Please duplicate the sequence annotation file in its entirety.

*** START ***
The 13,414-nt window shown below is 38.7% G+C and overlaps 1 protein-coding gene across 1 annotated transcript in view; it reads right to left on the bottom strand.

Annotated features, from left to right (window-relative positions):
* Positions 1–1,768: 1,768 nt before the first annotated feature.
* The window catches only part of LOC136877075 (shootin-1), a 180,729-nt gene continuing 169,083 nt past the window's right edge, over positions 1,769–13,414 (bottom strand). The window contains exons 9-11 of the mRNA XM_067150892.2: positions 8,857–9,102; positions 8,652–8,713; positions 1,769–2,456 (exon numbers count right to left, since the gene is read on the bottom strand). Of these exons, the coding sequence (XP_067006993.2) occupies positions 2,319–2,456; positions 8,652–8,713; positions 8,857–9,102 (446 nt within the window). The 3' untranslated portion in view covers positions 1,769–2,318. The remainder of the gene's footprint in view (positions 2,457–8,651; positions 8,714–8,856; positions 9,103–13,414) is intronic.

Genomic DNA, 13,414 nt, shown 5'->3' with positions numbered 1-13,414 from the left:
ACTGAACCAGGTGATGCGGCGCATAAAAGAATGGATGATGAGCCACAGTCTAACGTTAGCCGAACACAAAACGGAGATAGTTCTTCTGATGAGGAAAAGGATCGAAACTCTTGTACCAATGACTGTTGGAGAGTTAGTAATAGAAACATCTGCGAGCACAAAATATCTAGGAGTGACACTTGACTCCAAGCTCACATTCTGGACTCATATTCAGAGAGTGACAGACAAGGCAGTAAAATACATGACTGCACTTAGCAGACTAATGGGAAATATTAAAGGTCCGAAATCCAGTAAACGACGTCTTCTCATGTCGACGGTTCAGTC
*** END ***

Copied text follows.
The 13,414-nt window shown below is 38.7% G+C and overlaps 1 protein-coding gene across 1 annotated transcript in view; it reads right to left on the bottom strand.

Annotated features, from left to right (window-relative positions):
* Positions 1–1,768: 1,768 nt before the first annotated feature.
* The window catches only part of LOC136877075 (shootin-1), a 180,729-nt gene continuing 169,083 nt past the window's right edge, over positions 1,769–13,414 (bottom strand). The window contains exons 9-11 of the mRNA XM_067150892.2: positions 8,857–9,102; positions 8,652–8,713; positions 1,769–2,456 (exon numbers count right to left, since the gene is read on the bottom strand). Of these exons, the coding sequence (XP_067006993.2) occupies positions 2,319–2,456; positions 8,652–8,713; positions 8,857–9,102 (446 nt within the window). The 3' untranslated portion in view covers positions 1,769–2,318. The remainder of the gene's footprint in view (positions 2,457–8,651; positions 8,714–8,856; positions 9,103–13,414) is intronic.

Genomic DNA, 13,414 nt, shown 5'->3' with positions numbered 1-13,414 from the left:
ACTGAACCAGGTGATGCGGCGCATAAAAGAATGGATGATGAGCCACAGTCTAACGTTAGCCGAACACAAAACGGAGATAGTTCTTCTGATGAGGAAAAGGATCGAAACTCTTGTACCAATGACTGTTGGAGAGTTAGTAATAGAAACATCTGCGAGCACAAAATATCTAGGAGTGACACTTGACTCCAAGCTCACATTCTGGACTCATATTCAGAGAGTGACAGACAAGGCAGTAAAATACATGACTGCACTTAGCAGACTAATGGGAAATATTAAAGGTCCGAAATCCAGTAAACGACGTCTTCTCATGTCGACGGTTCAGTC